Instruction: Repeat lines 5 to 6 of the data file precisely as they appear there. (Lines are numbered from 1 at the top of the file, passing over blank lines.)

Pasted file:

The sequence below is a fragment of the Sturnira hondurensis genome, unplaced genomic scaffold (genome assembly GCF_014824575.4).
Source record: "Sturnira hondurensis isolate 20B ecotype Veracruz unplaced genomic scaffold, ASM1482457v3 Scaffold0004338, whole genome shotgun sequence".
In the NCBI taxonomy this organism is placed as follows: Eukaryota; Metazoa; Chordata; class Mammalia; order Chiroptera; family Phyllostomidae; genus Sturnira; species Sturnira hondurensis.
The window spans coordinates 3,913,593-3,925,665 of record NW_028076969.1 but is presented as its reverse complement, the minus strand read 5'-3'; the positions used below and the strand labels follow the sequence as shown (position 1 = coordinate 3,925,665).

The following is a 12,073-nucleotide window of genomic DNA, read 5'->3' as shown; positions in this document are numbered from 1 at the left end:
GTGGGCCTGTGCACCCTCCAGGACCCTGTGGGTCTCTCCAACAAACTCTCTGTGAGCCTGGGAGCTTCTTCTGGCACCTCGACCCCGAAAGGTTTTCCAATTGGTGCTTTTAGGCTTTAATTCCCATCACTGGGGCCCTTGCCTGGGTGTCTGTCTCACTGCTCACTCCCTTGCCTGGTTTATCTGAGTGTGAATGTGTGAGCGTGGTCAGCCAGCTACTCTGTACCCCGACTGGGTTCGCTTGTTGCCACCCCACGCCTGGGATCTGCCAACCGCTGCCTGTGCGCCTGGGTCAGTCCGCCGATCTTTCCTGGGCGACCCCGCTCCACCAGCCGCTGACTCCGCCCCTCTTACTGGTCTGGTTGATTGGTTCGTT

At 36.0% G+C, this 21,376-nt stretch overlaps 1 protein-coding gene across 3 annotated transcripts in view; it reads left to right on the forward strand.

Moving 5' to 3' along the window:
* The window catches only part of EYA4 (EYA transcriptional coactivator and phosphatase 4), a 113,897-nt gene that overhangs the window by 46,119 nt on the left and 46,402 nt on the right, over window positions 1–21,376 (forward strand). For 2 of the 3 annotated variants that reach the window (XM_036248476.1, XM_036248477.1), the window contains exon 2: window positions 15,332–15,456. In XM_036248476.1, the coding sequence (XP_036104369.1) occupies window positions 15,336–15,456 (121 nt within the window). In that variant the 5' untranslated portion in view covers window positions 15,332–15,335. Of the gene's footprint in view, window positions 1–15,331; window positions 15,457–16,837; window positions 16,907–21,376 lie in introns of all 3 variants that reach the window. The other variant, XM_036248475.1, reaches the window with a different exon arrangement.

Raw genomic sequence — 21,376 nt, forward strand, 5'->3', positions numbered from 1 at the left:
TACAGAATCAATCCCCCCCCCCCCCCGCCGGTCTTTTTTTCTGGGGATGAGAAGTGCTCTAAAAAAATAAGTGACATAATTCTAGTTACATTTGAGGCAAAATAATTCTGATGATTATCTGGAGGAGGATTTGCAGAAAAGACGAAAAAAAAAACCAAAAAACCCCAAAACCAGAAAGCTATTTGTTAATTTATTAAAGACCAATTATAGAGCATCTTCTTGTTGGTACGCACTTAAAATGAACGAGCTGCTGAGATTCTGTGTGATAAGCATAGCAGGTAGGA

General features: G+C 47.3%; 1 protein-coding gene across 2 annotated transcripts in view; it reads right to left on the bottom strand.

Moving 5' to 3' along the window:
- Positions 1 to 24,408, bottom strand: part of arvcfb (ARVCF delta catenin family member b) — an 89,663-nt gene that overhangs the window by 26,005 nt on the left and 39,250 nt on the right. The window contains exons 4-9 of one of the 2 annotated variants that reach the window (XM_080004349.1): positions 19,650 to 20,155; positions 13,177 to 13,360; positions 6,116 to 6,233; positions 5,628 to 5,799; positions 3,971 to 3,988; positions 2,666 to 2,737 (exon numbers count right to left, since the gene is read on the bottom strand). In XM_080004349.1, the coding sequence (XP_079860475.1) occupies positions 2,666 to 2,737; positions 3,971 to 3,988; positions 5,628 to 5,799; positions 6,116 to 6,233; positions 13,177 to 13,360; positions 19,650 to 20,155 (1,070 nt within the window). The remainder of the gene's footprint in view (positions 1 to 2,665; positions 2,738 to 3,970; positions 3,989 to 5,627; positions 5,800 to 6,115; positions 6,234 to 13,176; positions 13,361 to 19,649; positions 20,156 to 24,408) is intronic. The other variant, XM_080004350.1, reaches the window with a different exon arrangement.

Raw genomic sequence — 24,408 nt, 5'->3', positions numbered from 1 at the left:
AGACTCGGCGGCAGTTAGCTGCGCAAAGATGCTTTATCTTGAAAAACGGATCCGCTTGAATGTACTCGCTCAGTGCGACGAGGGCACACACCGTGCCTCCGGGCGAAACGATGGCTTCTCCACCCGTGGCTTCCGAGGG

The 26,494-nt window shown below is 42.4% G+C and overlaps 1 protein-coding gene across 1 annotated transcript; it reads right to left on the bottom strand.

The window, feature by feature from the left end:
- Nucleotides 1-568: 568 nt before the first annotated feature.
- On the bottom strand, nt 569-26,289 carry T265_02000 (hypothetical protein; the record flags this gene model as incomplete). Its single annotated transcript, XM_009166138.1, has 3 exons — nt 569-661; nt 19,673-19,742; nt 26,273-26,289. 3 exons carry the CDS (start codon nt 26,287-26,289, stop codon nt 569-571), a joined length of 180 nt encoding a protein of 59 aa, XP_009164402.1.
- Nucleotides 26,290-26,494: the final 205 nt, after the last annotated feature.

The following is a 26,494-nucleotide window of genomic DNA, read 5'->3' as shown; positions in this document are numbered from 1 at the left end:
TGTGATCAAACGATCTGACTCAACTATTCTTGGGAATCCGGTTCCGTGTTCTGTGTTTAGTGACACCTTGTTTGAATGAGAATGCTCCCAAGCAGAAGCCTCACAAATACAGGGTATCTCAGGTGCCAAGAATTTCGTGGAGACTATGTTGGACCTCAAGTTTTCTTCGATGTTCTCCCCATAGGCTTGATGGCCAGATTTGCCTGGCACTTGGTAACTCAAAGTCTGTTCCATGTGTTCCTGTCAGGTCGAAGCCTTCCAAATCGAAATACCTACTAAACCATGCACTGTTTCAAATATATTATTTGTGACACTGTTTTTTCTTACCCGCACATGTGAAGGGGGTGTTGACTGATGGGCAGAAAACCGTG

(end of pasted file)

The following is a 12,073-nucleotide window of genomic DNA, read 5'->3' as shown; positions in this document are numbered from 1 at the left end:
GTGGGCCTGTGCACCCTCCAGGACCCTGTGGGTCTCTCCAACAAACTCTCTGTGAGCCTGGGAGCTTCTTCTGGCACCTCGACCCCGAAAGGTTTTCCAATTGGTGCTTTTAGGCTTTAATTCCCATCACTGGGGCCCTTGCCTGGGTGTCTGTCTCACTGCTCACTCCCTTGCCTGGTTTATCTGAGTGTGAATGTGTGAGCGTGGTCAGCCAGCTACTCTGTACCCCGACTGGGTTCGCTTGTTGCCACCCCACGCCTGGGATCTGCCAACCGCTGCCTGTGCGCCTGGGTCAGTCCGCCGATCTTTCCTGGGCGACCCCGCTCCACCAGCCGCTGACTCCGCCCCTCTTACTGGTCTGGTTGATTGGTTCGTT